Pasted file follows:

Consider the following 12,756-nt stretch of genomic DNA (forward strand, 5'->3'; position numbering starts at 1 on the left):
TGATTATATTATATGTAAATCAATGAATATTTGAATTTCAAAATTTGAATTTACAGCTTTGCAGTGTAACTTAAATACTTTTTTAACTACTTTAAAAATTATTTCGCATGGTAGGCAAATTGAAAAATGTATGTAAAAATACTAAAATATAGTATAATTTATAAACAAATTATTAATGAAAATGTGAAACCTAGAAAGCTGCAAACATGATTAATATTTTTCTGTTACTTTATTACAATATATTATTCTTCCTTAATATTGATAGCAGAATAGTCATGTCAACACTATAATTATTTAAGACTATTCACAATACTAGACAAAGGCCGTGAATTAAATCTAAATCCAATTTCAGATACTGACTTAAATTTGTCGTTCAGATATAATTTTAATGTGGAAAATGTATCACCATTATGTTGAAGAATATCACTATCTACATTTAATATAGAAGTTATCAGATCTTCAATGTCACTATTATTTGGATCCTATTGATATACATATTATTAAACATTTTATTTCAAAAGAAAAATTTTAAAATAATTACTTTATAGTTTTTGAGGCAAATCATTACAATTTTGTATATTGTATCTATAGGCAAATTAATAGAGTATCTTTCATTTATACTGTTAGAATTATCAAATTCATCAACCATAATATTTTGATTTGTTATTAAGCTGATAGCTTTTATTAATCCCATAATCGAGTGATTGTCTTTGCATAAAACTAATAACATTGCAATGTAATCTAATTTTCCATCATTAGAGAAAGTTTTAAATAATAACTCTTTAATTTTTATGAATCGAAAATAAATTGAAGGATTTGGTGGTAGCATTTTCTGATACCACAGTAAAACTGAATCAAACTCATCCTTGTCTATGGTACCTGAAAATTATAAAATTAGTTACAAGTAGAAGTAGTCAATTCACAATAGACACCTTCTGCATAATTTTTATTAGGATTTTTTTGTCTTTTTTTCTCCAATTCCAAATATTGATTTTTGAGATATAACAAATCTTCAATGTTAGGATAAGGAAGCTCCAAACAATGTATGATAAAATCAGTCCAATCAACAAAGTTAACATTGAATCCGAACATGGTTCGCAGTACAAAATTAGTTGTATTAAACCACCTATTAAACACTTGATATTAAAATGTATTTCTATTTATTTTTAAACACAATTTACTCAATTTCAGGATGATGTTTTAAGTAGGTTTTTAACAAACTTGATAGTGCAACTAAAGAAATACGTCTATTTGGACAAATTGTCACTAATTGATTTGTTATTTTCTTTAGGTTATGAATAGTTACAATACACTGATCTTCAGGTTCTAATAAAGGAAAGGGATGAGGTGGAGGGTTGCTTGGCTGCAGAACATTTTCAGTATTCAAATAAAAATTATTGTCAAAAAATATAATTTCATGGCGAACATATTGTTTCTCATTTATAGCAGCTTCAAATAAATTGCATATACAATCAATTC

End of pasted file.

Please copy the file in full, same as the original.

Consider the following 12,756-nt stretch of genomic DNA (forward strand, 5'->3'; position numbering starts at 1 on the left):
TGATTATATTATATGTAAATCAATGAATATTTGAATTTCAAAATTTGAATTTACAGCTTTGCAGTGTAACTTAAATACTTTTTTAACTACTTTAAAAATTATTTCGCATGGTAGGCAAATTGAAAAATGTATGTAAAAATACTAAAATATAGTATAATTTATAAACAAATTATTAATGAAAATGTGAAACCTAGAAAGCTGCAAACATGATTAATATTTTTCTGTTACTTTATTACAATATATTATTCTTCCTTAATATTGATAGCAGAATAGTCATGTCAACACTATAATTATTTAAGACTATTCACAATACTAGACAAAGGCCGTGAATTAAATCTAAATCCAATTTCAGATACTGACTTAAATTTGTCGTTCAGATATAATTTTAATGTGGAAAATGTATCACCATTATGTTGAAGAATATCACTATCTACATTTAATATAGAAGTTATCAGATCTTCAATGTCACTATTATTTGGATCCTATTGATATACATATTATTAAACATTTTATTTCAAAAGAAAAATTTTAAAATAATTACTTTATAGTTTTTGAGGCAAATCATTACAATTTTGTATATTGTATCTATAGGCAAATTAATAGAGTATCTTTCATTTATACTGTTAGAATTATCAAATTCATCAACCATAATATTTTGATTTGTTATTAAGCTGATAGCTTTTATTAATCCCATAATCGAGTGATTGTCTTTGCATAAAACTAATAACATTGCAATGTAATCTAATTTTCCATCATTAGAGAAAGTTTTAAATAATAACTCTTTAATTTTTATGAATCGAAAATAAATTGAAGGATTTGGTGGTAGCATTTTCTGATACCACAGTAAAACTGAATCAAACTCATCCTTGTCTATGGTACCTGAAAATTATAAAATTAGTTACAAGTAGAAGTAGTCAATTCACAATAGACACCTTCTGCATAATTTTTATTAGGATTTTTTTGTCTTTTTTTCTCCAATTCCAAATATTGATTTTTGAGATATAACAAATCTTCAATGTTAGGATAAGGAAGCTCCAAACAATGTATGATAAAATCAGTCCAATCAACAAAGTTAACATTGAATCCGAACATGGTTCGCAGTACAAAATTAGTTGTATTAAACCACCTATTAAACACTTGATATTAAAATGTATTTCTATTTATTTTTAAACACAATTTACTCAATTTCAGGATGATGTTTTAAGTAGGTTTTTAACAAACTTGATAGTGCAACTAAAGAAATACGTCTATTTGGACAAATTGTCACTAATTGATTTGTTATTTTCTTTAGGTTATGAATAGTTACAATACACTGATCTTCAGGTTCTAATAAAGGAAAGGGATGAGGTGGAGGGTTGCTTGGCTGCAGAACATTTTCAGTATTCAAATAAAAATTATTGTCAAAAAATATAATTTCATGGCGAACATATTGTTTCTCATTTATAGCAGCTTCAAATAAATTGCATATACAATCAATTC